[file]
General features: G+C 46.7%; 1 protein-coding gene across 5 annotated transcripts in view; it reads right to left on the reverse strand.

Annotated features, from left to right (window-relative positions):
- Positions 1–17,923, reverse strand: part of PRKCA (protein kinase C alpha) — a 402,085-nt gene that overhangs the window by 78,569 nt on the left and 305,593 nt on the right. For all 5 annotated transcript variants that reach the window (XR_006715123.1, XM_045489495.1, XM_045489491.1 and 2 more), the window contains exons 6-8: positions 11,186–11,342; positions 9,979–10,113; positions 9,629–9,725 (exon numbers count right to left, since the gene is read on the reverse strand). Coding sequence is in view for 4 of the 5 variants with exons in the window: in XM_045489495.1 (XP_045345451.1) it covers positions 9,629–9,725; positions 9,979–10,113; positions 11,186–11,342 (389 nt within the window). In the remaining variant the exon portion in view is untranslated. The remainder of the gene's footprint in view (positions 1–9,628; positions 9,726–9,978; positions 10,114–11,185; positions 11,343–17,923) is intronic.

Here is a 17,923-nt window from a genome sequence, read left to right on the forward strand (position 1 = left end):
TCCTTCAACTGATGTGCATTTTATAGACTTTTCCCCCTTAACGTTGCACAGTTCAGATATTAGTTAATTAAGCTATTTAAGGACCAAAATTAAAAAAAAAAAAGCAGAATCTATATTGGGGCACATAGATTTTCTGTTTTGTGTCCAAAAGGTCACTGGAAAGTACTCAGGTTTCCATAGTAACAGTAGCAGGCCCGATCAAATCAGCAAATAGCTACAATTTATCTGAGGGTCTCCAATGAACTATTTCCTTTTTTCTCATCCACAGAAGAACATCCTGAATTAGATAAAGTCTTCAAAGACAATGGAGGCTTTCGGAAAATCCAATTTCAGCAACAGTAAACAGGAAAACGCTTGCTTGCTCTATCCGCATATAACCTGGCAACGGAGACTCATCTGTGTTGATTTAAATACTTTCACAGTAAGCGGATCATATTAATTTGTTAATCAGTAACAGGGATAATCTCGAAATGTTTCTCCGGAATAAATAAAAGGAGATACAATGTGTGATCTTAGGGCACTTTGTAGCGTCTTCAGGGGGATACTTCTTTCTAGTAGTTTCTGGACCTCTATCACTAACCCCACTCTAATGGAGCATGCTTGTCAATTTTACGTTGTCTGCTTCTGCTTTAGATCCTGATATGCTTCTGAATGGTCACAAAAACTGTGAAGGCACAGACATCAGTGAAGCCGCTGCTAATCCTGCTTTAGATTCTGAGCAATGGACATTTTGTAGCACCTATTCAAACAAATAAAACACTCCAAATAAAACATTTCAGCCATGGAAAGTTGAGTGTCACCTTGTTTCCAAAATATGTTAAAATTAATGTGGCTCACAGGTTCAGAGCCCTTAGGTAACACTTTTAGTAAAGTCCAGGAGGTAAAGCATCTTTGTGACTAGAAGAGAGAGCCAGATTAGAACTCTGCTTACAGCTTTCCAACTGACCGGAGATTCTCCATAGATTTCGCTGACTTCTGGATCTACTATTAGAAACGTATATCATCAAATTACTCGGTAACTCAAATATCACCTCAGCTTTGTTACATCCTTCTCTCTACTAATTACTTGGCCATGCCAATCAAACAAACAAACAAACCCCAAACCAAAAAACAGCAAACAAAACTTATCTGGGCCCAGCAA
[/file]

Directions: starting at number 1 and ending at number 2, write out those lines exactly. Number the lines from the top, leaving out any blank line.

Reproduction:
General features: G+C 46.7%; 1 protein-coding gene across 5 annotated transcripts in view; it reads right to left on the reverse strand.

Annotated features, from left to right (window-relative positions):